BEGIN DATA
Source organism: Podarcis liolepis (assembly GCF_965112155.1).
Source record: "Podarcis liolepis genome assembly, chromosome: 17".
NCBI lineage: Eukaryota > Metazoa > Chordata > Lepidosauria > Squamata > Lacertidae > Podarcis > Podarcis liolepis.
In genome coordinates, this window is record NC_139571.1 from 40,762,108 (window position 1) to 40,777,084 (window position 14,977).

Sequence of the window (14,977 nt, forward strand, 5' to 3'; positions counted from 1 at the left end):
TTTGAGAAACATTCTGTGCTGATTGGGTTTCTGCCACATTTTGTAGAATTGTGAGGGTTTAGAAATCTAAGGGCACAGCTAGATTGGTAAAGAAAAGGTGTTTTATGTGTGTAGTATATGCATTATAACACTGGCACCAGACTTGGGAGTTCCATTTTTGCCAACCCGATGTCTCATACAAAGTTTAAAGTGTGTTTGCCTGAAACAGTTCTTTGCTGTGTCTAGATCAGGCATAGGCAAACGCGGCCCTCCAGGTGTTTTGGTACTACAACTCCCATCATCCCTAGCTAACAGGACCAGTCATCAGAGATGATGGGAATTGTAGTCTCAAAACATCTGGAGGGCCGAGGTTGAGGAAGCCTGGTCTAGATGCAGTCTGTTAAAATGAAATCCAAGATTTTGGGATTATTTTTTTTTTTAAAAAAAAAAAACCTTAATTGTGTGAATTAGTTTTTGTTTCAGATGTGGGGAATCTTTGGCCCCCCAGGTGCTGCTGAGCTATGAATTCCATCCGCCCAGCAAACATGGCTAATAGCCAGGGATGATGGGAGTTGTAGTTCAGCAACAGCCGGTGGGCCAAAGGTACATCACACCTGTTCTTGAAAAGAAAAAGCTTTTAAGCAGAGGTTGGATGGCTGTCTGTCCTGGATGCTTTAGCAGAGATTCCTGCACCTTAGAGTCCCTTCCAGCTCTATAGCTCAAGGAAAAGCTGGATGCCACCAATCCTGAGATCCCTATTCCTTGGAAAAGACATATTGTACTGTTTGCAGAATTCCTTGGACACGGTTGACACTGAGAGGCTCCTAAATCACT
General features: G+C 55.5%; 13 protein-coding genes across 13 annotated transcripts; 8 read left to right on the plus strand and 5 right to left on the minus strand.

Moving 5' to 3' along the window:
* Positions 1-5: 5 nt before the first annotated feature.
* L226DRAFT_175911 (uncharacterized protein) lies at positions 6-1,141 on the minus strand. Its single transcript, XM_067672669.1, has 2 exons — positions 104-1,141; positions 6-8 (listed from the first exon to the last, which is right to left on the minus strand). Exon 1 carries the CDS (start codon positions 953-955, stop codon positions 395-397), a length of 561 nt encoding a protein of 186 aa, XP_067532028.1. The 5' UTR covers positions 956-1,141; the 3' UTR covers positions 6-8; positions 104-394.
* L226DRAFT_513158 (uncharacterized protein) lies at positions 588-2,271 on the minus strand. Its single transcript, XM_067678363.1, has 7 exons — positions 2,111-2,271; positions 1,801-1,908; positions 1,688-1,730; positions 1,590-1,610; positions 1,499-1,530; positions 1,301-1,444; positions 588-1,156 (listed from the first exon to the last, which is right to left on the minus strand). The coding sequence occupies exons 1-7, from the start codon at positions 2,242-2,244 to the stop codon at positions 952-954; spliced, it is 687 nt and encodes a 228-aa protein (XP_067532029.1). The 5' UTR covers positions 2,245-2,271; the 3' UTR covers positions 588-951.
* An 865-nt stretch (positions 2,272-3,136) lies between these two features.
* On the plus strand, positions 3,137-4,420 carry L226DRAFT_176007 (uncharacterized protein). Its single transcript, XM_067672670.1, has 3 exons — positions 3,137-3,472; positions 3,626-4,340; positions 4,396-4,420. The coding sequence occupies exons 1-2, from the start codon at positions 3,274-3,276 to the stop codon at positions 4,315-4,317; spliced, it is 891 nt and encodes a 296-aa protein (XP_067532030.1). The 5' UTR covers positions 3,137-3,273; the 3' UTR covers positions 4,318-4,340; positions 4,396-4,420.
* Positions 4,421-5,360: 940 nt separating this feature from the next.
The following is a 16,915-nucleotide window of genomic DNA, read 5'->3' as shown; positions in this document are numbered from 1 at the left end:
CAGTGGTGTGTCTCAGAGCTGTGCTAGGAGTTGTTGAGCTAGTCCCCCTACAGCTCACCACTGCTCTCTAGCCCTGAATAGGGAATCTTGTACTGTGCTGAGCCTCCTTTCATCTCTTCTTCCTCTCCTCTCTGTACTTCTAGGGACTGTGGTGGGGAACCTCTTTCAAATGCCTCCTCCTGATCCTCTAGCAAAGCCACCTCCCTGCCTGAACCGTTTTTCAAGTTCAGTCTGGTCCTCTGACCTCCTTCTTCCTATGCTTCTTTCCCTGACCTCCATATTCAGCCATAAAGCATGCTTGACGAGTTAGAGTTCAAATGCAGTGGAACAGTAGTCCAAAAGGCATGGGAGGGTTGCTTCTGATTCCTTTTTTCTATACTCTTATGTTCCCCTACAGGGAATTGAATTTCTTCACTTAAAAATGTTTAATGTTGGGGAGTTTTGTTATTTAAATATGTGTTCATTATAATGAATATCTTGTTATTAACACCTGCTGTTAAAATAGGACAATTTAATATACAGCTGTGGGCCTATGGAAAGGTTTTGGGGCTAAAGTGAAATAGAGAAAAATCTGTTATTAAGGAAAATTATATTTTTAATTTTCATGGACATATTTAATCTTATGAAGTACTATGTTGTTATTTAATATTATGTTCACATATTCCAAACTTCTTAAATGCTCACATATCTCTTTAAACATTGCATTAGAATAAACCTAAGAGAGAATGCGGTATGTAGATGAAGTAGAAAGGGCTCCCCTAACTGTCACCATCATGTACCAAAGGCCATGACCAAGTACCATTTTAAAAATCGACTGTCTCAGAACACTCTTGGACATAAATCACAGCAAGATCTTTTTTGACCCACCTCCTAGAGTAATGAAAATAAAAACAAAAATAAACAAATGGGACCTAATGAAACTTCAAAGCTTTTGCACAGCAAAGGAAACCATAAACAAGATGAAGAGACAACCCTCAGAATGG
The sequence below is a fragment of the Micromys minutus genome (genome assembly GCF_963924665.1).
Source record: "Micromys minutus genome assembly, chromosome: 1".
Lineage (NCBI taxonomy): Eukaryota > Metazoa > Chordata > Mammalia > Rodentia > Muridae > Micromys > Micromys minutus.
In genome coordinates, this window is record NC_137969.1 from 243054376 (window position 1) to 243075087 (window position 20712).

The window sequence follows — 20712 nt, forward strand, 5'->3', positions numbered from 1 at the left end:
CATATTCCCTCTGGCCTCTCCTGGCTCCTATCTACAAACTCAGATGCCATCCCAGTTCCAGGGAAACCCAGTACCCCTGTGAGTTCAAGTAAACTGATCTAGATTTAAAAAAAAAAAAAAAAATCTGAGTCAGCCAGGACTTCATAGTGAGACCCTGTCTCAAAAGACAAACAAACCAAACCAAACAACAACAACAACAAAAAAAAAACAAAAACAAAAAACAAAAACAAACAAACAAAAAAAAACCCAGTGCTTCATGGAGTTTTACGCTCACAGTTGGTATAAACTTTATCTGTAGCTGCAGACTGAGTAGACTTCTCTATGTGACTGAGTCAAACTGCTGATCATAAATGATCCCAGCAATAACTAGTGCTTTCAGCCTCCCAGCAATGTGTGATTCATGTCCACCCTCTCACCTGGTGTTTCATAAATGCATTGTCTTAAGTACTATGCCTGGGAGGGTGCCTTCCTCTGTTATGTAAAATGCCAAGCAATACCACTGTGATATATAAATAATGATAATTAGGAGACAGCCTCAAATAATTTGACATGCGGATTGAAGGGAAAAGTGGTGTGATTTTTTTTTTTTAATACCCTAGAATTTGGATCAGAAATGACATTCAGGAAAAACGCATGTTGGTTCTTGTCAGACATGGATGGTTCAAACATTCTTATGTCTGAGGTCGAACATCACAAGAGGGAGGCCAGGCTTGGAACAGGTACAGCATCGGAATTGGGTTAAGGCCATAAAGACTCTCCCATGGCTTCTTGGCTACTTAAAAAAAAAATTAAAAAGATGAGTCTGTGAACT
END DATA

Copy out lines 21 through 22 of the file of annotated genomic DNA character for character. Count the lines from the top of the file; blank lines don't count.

The window sequence follows — 20712 nt, forward strand, 5'->3', positions numbered from 1 at the left end:
CATATTCCCTCTGGCCTCTCCTGGCTCCTATCTACAAACTCAGATGCCATCCCAGTTCCAGGGAAACCCAGTACCCCTGTGAGTTCAAGTAAACTGATCTAGATTTAAAAAAAAAAAAAAAAATCTGAGTCAGCCAGGACTTCATAGTGAGACCCTGTCTCAAAAGACAAACAAACCAAACCAAACAACAACAACAACAAAAAAAAAACAAAAACAAAAAACAAAAACAAACAAACAAAAAAAAACCCAGTGCTTCATGGAGTTTTACGCTCACAGTTGGTATAAACTTTATCTGTAGCTGCAGACTGAGTAGACTTCTCTATGTGACTGAGTCAAACTGCTGATCATAAATGATCCCAGCAATAACTAGTGCTTTCAGCCTCCCAGCAATGTGTGATTCATGTCCACCCTCTCACCTGGTGTTTCATAAATGCATTGTCTTAAGTACTATGCCTGGGAGGGTGCCTTCCTCTGTTATGTAAAATGCCAAGCAATACCACTGTGATATATAAATAATGATAATTAGGAGACAGCCTCAAATAATTTGACATGCGGATTGAAGGGAAAAGTGGTGTGATTTTTTTTTTTTAATACCCTAGAATTTGGATCAGAAATGACATTCAGGAAAAACGCATGTTGGTTCTTGTCAGACATGGATGGTTCAAACATTCTTATGTCTGAGGTCGAACATCACAAGAGGGAGGCCAGGCTTGGAACAGGTACAGCATCGGAATTGGGTTAAGGCCATAAAGACTCTCCCATGGCTTCTTGGCTACTTAAAAAAAAAATTAAAAAGATGAGTCTGTGAACT